Ahh, employees. They’re your greatest asset and your weakest link.
After all, it takes just one employee to click on a malicious link in a phishing email that leads to a data breach, compromising your entire organization. No matter how great your training is, the human vulnerability can still be exploited by a crafty phishing email.
And apparently, there’s more than just one employee with risky behavior: the proportion of infections that result from user behaviors is between 70 and 95 percent.
But … why?
It’s not for lack of resources. Training and education around security isn’t just ubiquitous – it’s required to be in compliance. So how can there be so much user error in spite of so many programs? How can the training programs fail with the same frequency as the problems they are trying to prevent?
It’s because they’re being doctors when they should be personal trainers.
Let me explain...
The doctor admonishes you to lose weight. You’re at your annual checkup –the one required by insurance - she told you to do the exact same thing last year at your appointment. Lose weight. Again, she reviews the scary statistics and makes sure you understand the risks – that blood pressure and cholesterol of yours isn’t getting any lower and, remember, you’re not getting any younger. Before leaving, feeling a bit older, fatter, and more scared than when you arrived, she hands you a brochure outlining required information related to exercise and weight loss.
Yes, it’s all relevant information – you know your risks - but is it enough to change your behavior on a day-to-day, decision-by-decision basis?
Probably not. (The $40-50 billion Americans spend annually on weight loss programs attests to the fact that you’re not alone).
But, wise and motivated as you are, you know you need more than just a basic education to be successful. You need something – or someone – to help you change your behavior so that you can meet your goal of losing weight. So you find that someone - a personal trainer who will meet you at the gym in the early morning hours, monitor your diet and check your food diary to show you how to avoid all those lovely temptations, distractions and situations that will get you into trouble.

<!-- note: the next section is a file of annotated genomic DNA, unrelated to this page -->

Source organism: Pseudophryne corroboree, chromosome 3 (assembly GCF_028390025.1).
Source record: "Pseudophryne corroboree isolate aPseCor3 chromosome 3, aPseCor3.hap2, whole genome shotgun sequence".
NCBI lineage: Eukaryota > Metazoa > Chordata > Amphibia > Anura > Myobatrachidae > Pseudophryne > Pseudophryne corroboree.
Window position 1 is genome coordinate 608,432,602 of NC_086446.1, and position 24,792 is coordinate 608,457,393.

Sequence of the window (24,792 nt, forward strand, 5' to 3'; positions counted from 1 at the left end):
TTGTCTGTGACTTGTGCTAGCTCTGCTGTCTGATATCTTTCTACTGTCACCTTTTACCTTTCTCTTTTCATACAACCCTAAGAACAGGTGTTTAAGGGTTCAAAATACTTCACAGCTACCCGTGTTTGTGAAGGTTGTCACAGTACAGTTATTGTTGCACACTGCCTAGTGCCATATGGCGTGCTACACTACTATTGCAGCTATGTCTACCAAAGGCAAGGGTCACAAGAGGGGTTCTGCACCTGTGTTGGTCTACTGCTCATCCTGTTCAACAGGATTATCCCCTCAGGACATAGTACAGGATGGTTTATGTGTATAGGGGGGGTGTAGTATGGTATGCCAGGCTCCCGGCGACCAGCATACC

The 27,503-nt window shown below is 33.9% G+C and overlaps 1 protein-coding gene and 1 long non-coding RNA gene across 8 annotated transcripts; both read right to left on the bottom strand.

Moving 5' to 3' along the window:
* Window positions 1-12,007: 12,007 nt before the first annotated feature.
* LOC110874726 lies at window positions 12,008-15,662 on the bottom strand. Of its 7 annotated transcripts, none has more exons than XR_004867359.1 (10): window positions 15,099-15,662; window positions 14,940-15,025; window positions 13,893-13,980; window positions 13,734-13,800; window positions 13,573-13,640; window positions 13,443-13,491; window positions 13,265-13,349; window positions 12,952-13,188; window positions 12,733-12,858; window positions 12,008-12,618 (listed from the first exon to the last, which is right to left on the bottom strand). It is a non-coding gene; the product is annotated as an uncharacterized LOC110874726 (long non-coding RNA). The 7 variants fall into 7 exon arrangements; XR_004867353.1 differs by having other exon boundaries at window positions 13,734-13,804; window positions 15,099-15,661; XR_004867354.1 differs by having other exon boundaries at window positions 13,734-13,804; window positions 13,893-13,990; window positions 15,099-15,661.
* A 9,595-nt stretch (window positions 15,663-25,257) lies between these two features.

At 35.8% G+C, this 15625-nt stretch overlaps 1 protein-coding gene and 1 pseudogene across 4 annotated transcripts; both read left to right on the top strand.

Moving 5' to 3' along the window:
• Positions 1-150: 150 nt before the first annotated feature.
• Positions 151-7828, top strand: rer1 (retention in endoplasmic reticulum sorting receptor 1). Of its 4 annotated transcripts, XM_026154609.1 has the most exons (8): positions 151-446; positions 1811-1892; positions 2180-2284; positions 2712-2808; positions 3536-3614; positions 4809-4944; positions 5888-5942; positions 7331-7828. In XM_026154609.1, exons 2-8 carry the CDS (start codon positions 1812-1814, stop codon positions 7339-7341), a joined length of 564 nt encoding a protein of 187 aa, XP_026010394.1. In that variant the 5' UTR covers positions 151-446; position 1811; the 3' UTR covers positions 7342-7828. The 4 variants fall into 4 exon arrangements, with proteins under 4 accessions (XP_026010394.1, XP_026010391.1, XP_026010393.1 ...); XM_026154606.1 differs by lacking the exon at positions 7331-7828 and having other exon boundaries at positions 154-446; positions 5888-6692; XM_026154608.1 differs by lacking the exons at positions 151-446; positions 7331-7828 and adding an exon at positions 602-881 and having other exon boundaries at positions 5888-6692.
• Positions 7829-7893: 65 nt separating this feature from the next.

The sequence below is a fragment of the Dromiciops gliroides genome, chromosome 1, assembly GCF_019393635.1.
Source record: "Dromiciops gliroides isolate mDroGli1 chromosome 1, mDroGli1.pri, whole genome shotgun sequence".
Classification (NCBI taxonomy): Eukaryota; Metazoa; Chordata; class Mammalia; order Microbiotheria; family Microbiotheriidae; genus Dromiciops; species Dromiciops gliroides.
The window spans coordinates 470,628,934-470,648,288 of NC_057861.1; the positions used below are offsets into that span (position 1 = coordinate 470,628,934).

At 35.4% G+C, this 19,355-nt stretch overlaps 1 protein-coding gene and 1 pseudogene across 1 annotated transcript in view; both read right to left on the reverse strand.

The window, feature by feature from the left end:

To have the greatest chance of successfully losing weight, which do you think would help you meet your goal? Your doctor or your personal trainer? The answer is obvious: the personal trainer – the one who will help you change your daily behavior. For good.
Same with security. If you want fewer phishing attacks, your employees need to change their behavior. For good – and for the good of your organization.
The Doctor Approach to Security Awareness Training
When it comes to security awareness training, most programs take the doctor approach. Steve Ragan, the author of “No Money, No Problem: Building a Security Awareness Program on a Shoestring Budget”, says: “it gives employees – and tests their knowledge on – a structured set of rules, which is what most auditors will look for when assessing compliance.”
And much like the doctor, while it’s good information, it isn’t enough to ensure that people will actually behave securely.
And the Personal Trainer Approach …
Alternatively, when you approach security awareness as a personal trainer, your focus is on changing people’s security-related behavior, which in turn strengthens the security culture. And this is what’s missing from most security awareness programs.
Just as training your body in healthier exercise behavior takes time, training your staff to recognize and report phishing attacks is an ongoing process. Like any aspect of human behavior– from our fitness routines (where the tendency is to be lazy) to our email habits (where the tendency is to click on everything)- change requires ongoing exposure and continual reinforcement.
This is what Phishlabs offers through our T2 Employee Defense Training - designed from the ground up to transform your employees -your most exploited vulnerability- into your most powerful security asset.
It’s the personal trainer of phishing awareness: your employees are conditioned by real-world phishing attacks that are most likely to target them.
So when it comes to security awareness programs and your employees – valuable and volatile as they are – ask yourself: “Is this program a personal trainer – is it actually conditioning our employees to recognize and report phishing attacks?”
If yes, go forward.
If not, contact us.